“If you’re over 65 and have diabetes, you should have a DEXCOM,” a guy in a white coat exhorts the viewer in a TV ad. Have you ever thought about a Continuous Glucose Monitor (CGM)? You’re supposed to assume the huckster is a doctor, not an actor shilling for the maker of this CGM. You’re also supposed to believe that his spiel is guided by “best medical practice.” But is using a CGM “best medical practice”? In an ideal world?
Just a day earlier I had read that the American College of Physicians (ACP) concluded that “home monitoring of blood glucose does not benefit blood glucose control.” In this case the ACP was denigrating the finger-stick home monitoring that I do every morning. How could they, with such conclusiveness, dis this practice, with no conditions or no exceptions? I know home monitoring has helped me a lot with my blood glucose control.
The Dexcom CGM TV ad also lacks nuance. The huckster does say “every 65yr old diabetic should have a CGM.” Unfortunately, Medicare (and supplemental) insurance will only cover the cost of a CGM and its ongoing supplies, for some diabetics. Coverage is qualified and severely limited. It is only “for diabetics who use insulin to control their blood glucose,” and, more specifically, ONLY for diabetics who take insulin with every meal.” The small print at the bottom of the screen reads “patients must meet coverage criteria.”
CGM’s are attached to your body and connected via a small skin prick which monitors your interstitial fluid every 5 minutes 24/7. The DEXCOM CGM sends downloadable readings and/or audible alarms to your phone or your caregiver’s phone. So, contrary to what the ACP said, CGMs are certainly a type of “home monitoring of blood glucose” that DOES benefit blood glucose self-management (BGSM). Quid erat demonstratum (QED).
So, as much as I would like to have a CGM to monitor and help me control my blood glucose, I am very happy that now CGMs are covered for type 1 diabetics and insulin-dependent type 2s who inject mealtime insulin. Of course, I would argue that there SHOULD and WOULD be NO insulin dependent type 2s if diet rather than pharmacology was considered “best medical practice” -- by the medical establishment or just by the patient!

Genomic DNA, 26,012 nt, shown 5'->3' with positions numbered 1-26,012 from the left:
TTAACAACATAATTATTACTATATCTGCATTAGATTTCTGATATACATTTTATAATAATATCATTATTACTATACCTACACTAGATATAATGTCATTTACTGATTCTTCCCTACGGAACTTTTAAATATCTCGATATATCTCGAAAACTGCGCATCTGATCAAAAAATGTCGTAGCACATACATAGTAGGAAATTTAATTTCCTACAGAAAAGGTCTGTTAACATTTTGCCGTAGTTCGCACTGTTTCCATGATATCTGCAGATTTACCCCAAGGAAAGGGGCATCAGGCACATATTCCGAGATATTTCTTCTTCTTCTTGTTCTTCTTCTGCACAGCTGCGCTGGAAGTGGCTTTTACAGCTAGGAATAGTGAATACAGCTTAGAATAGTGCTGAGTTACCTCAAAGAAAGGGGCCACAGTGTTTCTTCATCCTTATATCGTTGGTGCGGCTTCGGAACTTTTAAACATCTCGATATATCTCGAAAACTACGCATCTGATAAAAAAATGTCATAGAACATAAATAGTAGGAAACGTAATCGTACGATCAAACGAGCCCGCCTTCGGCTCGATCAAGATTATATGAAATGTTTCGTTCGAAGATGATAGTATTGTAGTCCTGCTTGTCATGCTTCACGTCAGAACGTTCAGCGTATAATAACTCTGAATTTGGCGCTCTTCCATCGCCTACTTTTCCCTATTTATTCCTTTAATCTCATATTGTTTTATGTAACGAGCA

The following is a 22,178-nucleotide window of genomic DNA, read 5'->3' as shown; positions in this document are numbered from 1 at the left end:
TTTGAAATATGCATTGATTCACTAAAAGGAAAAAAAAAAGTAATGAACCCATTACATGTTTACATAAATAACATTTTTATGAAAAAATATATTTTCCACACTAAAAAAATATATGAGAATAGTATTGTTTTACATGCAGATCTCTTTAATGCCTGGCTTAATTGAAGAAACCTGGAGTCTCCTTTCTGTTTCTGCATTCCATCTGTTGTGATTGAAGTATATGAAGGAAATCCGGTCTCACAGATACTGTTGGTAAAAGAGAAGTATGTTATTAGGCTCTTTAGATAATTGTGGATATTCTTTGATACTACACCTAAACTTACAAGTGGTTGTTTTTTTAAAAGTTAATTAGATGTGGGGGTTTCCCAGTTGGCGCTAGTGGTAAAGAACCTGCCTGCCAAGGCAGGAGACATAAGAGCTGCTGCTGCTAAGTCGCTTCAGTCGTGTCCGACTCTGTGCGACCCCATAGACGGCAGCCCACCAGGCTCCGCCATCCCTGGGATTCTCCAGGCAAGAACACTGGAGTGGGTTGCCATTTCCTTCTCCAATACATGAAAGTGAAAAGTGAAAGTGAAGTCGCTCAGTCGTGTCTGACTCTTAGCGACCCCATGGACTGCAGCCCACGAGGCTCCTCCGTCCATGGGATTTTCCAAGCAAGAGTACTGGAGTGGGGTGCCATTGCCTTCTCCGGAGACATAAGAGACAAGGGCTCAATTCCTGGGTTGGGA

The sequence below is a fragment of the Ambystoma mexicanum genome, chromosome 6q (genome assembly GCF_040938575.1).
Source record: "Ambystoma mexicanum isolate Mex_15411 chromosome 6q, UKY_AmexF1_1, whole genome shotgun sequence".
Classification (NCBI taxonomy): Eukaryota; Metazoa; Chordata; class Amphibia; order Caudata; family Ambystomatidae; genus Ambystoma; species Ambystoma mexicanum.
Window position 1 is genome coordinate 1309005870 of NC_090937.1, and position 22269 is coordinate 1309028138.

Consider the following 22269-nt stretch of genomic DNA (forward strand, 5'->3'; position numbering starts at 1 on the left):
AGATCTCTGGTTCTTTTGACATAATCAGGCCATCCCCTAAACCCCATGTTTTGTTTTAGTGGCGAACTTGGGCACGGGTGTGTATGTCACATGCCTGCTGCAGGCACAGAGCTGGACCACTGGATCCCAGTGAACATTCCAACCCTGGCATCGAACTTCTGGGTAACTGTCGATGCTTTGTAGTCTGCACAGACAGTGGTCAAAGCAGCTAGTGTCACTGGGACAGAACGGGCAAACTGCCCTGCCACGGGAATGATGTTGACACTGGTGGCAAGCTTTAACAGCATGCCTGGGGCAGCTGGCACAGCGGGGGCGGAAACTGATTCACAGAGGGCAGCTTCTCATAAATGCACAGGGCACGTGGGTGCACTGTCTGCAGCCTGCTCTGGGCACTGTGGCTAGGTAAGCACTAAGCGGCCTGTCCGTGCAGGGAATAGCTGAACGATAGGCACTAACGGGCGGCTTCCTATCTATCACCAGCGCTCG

Insulin is a dangerous drug, especially in the hands of a patient who injects it multiple times a day every day and who has to know a great deal about carbohydrates and the insulinogenic properties of some proteins…and estimate portion size and other variables. It’s complicated and risky. That’s why 1) doctors prefer to err by under dosing, with consequent higher blood sugars and A1c’s and 2) patients sometimes under dose insulin, because overdosing on insulin can (and sometimes does) lead to hypos (hypoglycemia), coma and death!
The irony is that once a type 2 patient has learned so much about carbs and insulinogenic proteins, they could just as easily eat low carb, even VERY low carb, and dispense altogether with the need to inject insulin!
But what about the finger stick? How does it benefit me? With a daily Fasting Blood Glucose (FBG), I am reminded that I control my type 2 diabetes by diet. If I ever cheat, my FBG will invariably be in the prediabetic range (100-125mg/dl) the next day. If not, it could be anywhere from 65 to 99mg/dl, depending on how many days in a row I was “good.” My FBG is also an indicator of what my A1c will be at my next doctor’s visit.
Years ago, when I was still learning about which foods elevated my blood glucose, testing before a meal and 1-hour after taught me about my insulin resistance. Everyone’s different, depending on where you are on your journey. Thus, it was a useful aide to me in the learning process for self-management of my type 2 diabetes.For most type 2s that I know, or for “pre-diabetics” or folks who are just overweight and in cahoots with their doctor about their metabolic state (“denial is not a river”), BGSM is a way for patients to take responsibility for their health. But if that’s not you, your doctor will be happy to track your A1c and say nothing (except maybe “lose weight”) until you are diagnosed. Then, as Tom Hanks was told by his doctor, he’ll say, “Congratulations, you've graduated,” and he’ll write you a prescription. What else can he do?